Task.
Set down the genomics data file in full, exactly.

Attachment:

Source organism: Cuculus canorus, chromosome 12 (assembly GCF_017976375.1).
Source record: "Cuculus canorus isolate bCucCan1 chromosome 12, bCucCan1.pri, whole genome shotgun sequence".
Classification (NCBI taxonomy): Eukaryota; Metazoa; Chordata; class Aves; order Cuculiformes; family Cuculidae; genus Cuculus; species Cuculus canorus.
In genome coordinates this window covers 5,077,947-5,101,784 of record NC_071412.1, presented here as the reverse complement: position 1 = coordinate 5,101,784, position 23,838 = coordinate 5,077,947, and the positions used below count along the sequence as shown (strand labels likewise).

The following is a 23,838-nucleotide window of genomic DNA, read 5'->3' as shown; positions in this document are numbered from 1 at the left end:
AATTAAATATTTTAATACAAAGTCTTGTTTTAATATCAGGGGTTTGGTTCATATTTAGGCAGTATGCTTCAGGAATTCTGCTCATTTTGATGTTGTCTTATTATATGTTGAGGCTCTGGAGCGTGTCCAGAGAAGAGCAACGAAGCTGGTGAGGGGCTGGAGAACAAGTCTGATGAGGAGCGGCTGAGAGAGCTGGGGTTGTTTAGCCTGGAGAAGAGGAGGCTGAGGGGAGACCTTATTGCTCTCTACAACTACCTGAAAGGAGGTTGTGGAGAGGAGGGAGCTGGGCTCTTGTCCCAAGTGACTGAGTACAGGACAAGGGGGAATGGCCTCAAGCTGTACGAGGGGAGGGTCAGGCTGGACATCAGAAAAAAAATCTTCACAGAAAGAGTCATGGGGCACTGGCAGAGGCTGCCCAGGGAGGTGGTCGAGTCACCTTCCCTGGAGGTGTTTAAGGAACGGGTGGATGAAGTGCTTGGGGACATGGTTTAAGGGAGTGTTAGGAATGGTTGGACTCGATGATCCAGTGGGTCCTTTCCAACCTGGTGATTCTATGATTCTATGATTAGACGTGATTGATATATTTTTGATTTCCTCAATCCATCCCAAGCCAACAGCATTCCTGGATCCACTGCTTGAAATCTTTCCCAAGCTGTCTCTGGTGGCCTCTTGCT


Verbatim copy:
Source organism: Cuculus canorus, chromosome 12 (assembly GCF_017976375.1).
Source record: "Cuculus canorus isolate bCucCan1 chromosome 12, bCucCan1.pri, whole genome shotgun sequence".
Classification (NCBI taxonomy): Eukaryota; Metazoa; Chordata; class Aves; order Cuculiformes; family Cuculidae; genus Cuculus; species Cuculus canorus.
In genome coordinates this window covers 5,077,947-5,101,784 of record NC_071412.1, presented here as the reverse complement: position 1 = coordinate 5,101,784, position 23,838 = coordinate 5,077,947, and the positions used below count along the sequence as shown (strand labels likewise).

The following is a 23,838-nucleotide window of genomic DNA, read 5'->3' as shown; positions in this document are numbered from 1 at the left end:
AATTAAATATTTTAATACAAAGTCTTGTTTTAATATCAGGGGTTTGGTTCATATTTAGGCAGTATGCTTCAGGAATTCTGCTCATTTTGATGTTGTCTTATTATATGTTGAGGCTCTGGAGCGTGTCCAGAGAAGAGCAACGAAGCTGGTGAGGGGCTGGAGAACAAGTCTGATGAGGAGCGGCTGAGAGAGCTGGGGTTGTTTAGCCTGGAGAAGAGGAGGCTGAGGGGAGACCTTATTGCTCTCTACAACTACCTGAAAGGAGGTTGTGGAGAGGAGGGAGCTGGGCTCTTGTCCCAAGTGACTGAGTACAGGACAAGGGGGAATGGCCTCAAGCTGTACGAGGGGAGGGTCAGGCTGGACATCAGAAAAAAAATCTTCACAGAAAGAGTCATGGGGCACTGGCAGAGGCTGCCCAGGGAGGTGGTCGAGTCACCTTCCCTGGAGGTGTTTAAGGAACGGGTGGATGAAGTGCTTGGGGACATGGTTTAAGGGAGTGTTAGGAATGGTTGGACTCGATGATCCAGTGGGTCCTTTCCAACCTGGTGATTCTATGATTCTATGATTAGACGTGATTGATATATTTTTGATTTCCTCAATCCATCCCAAGCCAACAGCATTCCTGGATCCACTGCTTGAAATCTTTCCCAAGCTGTCTCTGGTGGCCTCTTGCT